Design and validation of an endothelial progenitor cell capture chip and its application in patients with pulmonary arterial hypertension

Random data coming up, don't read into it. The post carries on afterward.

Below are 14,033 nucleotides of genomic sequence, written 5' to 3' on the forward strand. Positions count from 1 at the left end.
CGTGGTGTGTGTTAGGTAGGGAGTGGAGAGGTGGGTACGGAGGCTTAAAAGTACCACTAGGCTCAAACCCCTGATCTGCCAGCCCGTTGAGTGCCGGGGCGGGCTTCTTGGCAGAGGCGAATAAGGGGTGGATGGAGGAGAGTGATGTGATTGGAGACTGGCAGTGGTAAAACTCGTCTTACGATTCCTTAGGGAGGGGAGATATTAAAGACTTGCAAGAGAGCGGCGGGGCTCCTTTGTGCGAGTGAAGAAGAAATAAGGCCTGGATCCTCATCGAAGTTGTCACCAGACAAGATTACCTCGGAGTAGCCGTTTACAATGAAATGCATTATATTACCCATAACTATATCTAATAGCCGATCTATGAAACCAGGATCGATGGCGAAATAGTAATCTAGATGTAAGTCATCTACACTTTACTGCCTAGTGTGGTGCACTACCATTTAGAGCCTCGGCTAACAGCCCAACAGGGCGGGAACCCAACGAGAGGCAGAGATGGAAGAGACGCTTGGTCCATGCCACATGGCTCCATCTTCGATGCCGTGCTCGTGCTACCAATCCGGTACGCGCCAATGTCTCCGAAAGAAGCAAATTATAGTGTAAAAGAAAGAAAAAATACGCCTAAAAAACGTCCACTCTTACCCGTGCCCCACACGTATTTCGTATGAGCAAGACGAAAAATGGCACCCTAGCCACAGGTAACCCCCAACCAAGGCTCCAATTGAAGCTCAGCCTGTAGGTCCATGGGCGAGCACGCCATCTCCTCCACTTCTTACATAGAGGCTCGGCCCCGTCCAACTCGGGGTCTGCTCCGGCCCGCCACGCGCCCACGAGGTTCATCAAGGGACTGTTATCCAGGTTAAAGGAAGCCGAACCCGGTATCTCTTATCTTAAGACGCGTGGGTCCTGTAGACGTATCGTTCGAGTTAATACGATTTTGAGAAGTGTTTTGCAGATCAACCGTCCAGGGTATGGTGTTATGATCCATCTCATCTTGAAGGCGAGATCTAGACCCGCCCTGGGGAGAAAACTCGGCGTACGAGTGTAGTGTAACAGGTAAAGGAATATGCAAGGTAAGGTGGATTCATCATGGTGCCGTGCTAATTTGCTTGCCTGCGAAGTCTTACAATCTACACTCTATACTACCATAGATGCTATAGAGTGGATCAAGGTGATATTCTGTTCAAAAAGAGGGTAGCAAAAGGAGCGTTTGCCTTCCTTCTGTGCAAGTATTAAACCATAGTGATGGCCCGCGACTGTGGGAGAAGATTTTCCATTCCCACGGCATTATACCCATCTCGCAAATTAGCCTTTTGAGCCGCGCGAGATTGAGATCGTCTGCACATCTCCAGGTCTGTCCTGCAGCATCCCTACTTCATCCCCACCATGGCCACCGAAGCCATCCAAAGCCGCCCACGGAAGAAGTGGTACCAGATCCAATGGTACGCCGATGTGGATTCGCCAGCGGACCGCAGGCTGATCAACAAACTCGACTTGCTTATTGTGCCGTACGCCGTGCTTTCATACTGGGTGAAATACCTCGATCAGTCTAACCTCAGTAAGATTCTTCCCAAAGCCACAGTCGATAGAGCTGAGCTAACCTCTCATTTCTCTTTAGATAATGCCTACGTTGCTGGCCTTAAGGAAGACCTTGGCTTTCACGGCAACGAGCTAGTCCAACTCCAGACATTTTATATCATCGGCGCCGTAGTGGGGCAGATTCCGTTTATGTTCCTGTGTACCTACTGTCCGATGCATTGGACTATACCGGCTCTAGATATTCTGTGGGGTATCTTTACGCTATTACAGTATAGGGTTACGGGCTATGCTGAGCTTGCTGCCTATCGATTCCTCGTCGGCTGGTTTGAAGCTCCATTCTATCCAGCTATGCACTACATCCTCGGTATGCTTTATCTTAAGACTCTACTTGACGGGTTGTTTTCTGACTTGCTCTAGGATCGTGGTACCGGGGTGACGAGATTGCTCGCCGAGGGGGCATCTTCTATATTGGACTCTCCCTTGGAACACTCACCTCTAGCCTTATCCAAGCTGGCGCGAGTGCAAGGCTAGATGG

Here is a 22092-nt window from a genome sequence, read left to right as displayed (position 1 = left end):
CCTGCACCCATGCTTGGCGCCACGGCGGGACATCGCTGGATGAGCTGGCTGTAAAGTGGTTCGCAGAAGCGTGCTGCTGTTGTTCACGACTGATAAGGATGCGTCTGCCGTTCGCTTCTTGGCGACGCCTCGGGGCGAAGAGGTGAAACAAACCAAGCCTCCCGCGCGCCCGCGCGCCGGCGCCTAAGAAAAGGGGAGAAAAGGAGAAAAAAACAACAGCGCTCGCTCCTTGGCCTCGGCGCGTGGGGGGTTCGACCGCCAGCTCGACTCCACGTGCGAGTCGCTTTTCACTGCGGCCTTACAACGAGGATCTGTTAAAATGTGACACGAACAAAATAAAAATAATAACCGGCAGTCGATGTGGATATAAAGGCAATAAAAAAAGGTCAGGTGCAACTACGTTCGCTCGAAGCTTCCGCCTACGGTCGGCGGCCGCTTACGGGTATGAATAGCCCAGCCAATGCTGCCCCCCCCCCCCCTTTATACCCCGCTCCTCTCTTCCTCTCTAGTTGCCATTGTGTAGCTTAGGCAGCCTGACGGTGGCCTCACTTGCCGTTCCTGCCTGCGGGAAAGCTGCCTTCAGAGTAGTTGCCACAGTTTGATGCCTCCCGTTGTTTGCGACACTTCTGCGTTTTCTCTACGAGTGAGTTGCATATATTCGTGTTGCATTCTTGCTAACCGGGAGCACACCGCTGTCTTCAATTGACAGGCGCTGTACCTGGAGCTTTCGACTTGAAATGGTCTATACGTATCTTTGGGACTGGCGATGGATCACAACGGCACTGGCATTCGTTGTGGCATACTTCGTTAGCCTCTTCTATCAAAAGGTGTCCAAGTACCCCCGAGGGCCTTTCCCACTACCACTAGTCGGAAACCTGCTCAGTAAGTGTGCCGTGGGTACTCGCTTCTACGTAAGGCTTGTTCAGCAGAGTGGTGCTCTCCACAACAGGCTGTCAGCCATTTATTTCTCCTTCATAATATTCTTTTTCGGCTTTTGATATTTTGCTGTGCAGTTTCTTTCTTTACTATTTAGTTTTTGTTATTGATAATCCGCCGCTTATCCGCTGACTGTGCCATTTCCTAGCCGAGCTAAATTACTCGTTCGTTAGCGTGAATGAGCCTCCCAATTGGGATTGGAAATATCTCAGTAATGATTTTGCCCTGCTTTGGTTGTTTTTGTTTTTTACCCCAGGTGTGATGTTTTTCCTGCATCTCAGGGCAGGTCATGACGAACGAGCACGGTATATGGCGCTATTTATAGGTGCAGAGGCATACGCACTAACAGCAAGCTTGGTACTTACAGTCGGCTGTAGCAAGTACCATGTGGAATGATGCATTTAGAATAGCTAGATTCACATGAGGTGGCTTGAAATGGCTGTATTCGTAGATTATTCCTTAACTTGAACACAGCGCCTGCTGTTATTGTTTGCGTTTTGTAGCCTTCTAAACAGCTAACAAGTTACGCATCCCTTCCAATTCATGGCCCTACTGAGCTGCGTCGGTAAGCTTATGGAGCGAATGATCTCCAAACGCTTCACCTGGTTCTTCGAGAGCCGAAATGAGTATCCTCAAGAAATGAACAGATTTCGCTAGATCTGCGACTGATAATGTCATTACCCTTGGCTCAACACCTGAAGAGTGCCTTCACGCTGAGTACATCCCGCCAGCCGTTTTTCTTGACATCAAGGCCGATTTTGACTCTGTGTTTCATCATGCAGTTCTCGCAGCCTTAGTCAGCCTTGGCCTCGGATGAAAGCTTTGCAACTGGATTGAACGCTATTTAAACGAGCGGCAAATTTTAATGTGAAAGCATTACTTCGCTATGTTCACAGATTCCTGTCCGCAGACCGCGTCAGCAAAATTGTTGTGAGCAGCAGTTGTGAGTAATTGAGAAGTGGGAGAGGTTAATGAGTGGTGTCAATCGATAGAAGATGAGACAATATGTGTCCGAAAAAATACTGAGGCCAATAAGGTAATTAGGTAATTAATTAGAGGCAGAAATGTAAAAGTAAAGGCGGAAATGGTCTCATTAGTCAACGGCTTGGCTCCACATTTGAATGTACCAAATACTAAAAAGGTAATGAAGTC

The number of circulating endothelial progenitor cells (EPCs) inversely correlates with cardiovascular risk and clinical outcome, and thus has been proposed as a valuable biomarker for risk assessment, disease progression, and response to therapy. However, current strategies for isolation of these rare cells are limited to complex, laborious approaches. The goal of this study was the design and validation of a disposable microfluidic platform capable of selectively capturing and enumerating EPCs directly from human whole blood in healthy and diseased subjects, eliminating sample preprocessing. We then applied the “EPC capture chip” clinically and determined EPC numbers in blood from patients with pulmonary arterial hypertension (PAH). Blood was collected in tubes and injected into polymeric microfluidic chips containing microcolumns pre-coated with anti-CD34 antibody. Captured cells were immunofluorescently stained for the expression of stem and endothelial antigens, identified and counted. The EPC capture chip was validated with conventional flow cytometry counts (r = 0.83). The inter- and intra-day reliability of the microfluidic devices was confirmed at different time points in triplicates over 1–5 months. In a cohort of 43 patients with three forms of PAH (idiopathic/heritable, drug-induced, and connective tissue disease), EPC numbers are ≈50% lower in PAH subjects vs. matched controls and inversely related to two potential disease modifiers: body mass index and postmenopausal status. The EPC capture chip (5 × 30 × 0.05 mm3) requires only 200 μL of human blood and has the strong potential to serve as a rapid bedside test for the screening and monitoring of patients with PAH and other proliferative cardiovascular, pulmonary, malignant, and neurodegenerative diseases.